I've thought about your comment for a few days, Art. I'm curious as to how someone in the regional administration of Asturias can become a cog in the wheel of the local bureaucracy.

Luisa Maria Lobo is probably someone 'just doing her job'. A civil servant in Asturias is not precisely a guarantee of independent thinking. They are beholden to those further up in the chain of command. In her case, to Mercedes Alvarez, the Cultural Affairs Councilor.

And yet, you have to wonder where their personal thoughts go when they think about their work on their days off. Do they feel guilt or shame? Do they look down or away when similar cases pop up in their personal lives? What does their moral sense say when someone calls to ask why the public cannot access a certain file?

Decidedly, Mt. Carondio and its archaeological/wilderness value is not a life and death issue. But the fact that people like Lobo and her colleagues at the Cultural Council actively participate in twisting the social contract has to come at a cost to their self-perception.

----

Tuviera pensando no que dixeras l'outru dia de personas que fain el trabayu pa los politicos corruptos, incluyendo xuegos odiosos cumo denegar l'acceso a la socieda civil no tema de Carondio. Gustariame saber cumo una persona deixa de ser un individuo con espiritu criticu pa pasar ser parte de la maquina del aparatu alministrativu.

Luis Maria Lobo, la Secretaria na Conseyeria Cultura, dexuro que ia una persona que namai fai sou trabayu. A la xente que fai oposiciones pa puestos de funcionarios nun hai que-ys pedir que piensen de xeito independiente. Tan aliel.los a lo que-ys dicen mas arriba na xerarquia interna. Nesti casu, la Secretaria fai lo que-y mande Mercedes Alvarez, la Conseyeira Cultura.

Sicasi, da que pensar lo que-ys debe pasar pula conciencia a esta xente nos dias que non tan sentaos na oficina pendiente de lo que-ys digan. Sienten vergona ou tienen dalgun remordimientu de conciencia? Miran pa outru l.lau de la que s'enfrentan a cousas d'ambitu personal nas suas vidas? Que-ys pasa a la bruxula moral de la que falan contigo por telefono ya dicen que nun vei ser posible l'accesu al espediente?

Ia verda que Carondio, cona sua riqueza arqueoloxica ya natural, nun ia cuestion de vida ou muerte. Pero si hai xente cumo Maria Luisa Lobo que combayan cona maquinaria del Principau pa torcer las reglas del contrato social, hai que preguntase lo que tien que fader eso a l'autoestima ou auto-percepcion de xente cumo esta.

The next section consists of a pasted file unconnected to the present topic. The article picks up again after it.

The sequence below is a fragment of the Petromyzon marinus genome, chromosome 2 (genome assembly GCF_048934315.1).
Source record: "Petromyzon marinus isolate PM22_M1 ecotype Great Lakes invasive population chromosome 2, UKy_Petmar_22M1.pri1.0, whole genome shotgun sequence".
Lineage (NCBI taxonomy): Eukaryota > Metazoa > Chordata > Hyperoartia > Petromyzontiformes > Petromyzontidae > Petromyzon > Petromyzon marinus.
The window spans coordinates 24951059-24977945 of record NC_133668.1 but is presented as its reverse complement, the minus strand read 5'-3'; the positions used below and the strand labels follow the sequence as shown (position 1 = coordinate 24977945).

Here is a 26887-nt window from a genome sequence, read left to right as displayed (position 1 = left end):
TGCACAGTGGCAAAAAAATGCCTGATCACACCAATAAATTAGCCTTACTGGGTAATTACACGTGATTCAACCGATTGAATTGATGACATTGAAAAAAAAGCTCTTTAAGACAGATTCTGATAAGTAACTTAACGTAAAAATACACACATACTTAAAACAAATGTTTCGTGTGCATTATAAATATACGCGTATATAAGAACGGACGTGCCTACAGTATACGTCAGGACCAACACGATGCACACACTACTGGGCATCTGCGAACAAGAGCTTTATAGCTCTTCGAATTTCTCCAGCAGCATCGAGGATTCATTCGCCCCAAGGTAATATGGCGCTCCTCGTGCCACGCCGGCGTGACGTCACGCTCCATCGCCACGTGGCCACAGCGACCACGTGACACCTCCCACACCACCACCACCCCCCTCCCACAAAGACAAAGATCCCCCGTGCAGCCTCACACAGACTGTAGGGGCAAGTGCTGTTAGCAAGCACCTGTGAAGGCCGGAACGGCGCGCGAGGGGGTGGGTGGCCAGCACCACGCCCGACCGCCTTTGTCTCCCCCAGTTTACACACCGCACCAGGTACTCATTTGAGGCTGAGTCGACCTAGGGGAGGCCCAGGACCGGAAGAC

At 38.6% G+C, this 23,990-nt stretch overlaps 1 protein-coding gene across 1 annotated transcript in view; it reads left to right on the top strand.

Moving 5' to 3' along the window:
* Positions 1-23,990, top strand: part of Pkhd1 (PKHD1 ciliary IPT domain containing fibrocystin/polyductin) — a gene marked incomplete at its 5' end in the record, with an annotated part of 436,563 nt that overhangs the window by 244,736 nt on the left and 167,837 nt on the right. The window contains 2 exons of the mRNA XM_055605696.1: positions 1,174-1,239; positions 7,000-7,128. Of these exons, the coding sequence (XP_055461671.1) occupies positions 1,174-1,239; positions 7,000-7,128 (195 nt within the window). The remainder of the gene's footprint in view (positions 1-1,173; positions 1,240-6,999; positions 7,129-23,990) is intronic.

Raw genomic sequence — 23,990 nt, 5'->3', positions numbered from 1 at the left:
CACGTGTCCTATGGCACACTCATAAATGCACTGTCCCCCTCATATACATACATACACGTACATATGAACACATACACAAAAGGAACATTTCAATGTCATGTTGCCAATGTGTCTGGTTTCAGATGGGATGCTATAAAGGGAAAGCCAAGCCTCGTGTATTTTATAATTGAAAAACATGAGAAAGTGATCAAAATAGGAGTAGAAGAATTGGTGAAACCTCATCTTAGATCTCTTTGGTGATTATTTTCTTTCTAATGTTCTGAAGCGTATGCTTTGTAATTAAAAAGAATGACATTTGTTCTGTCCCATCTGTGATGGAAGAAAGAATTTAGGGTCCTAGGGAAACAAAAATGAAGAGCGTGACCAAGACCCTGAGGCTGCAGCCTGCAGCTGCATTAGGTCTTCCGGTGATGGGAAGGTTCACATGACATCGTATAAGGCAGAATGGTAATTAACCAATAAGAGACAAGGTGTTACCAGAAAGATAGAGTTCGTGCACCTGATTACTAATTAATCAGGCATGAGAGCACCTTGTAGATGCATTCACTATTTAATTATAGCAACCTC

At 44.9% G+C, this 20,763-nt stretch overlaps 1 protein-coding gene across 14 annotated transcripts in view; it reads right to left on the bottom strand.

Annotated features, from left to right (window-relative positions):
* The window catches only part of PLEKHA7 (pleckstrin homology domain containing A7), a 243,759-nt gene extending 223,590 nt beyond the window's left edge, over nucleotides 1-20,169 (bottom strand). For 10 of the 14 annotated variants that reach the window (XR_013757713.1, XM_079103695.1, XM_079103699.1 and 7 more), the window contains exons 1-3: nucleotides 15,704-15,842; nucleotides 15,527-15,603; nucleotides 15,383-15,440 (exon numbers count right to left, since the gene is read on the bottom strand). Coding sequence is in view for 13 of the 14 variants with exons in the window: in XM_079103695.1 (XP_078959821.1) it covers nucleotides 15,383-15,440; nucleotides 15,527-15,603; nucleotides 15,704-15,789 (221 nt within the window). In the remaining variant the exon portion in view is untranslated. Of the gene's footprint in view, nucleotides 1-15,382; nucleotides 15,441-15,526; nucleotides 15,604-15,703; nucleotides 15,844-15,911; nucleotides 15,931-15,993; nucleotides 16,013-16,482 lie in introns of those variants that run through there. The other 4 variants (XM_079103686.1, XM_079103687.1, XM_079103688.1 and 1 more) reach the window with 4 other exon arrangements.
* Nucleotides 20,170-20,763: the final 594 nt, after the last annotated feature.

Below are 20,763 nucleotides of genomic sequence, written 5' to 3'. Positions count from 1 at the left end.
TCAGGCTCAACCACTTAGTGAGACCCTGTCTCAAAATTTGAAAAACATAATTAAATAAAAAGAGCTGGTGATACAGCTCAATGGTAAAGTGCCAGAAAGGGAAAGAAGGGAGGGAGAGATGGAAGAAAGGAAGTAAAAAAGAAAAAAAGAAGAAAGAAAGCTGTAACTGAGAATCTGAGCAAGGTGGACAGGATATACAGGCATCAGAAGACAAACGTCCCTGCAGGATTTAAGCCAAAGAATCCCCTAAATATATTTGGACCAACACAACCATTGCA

Last edited by is on Sun Nov 08, 2009 9:02 am; edited 1 time in total
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Art
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PostPosted: Sun Nov 08, 2009 1:36 am    Post subject: Reply with quote

I suppose they could think that they're doing the best thing for Asturias' economic future. They could see us as out-of-touch, dreamy radicals. So they're protecting Asturias from the "crazies."

This got me to thinking about the bulldozer drivers who would tear up an ancient artifact if it was in the way because to report it would slow down the job and probably cost a lot more. Maybe it's the similar to when a tradesperson who comes to your house and does a half-assed job. I'm sure that most of them know how to do a better job, but they're not getting paid to do excellent work; they're getting paid to get the job done quickly.

That's because of the way usually we take bids and decide who to hire. It's largely based on price. Also, there is a strong incentive for the worker to finish quickly because the payment for many project contracts is typically based on the task to be done, not the number of hours it takes. That has advantages for both the worker (or especially the company) and the customer. The worker has an incentive to finish quickly so they can earn more per hour. And customers wouldn't want a worker to work slowly just so they can earn more.

I don't usually work by the hour but by the project and I don't like to stop working until the job is done well. But my experience has been that that's a miserable business model because contemporary business is set up to reward quick and unsatisfying labor. I can either charge the same hourly amount as my competition, which would make my work more expensive and thus undesirable, or I can charge the same amount per project and thus earn less per hour than my competitors. Of course my competition and I aren't really offering the same results: many of them work quickly and stop at 80% of "great". Maybe one of you has a solution!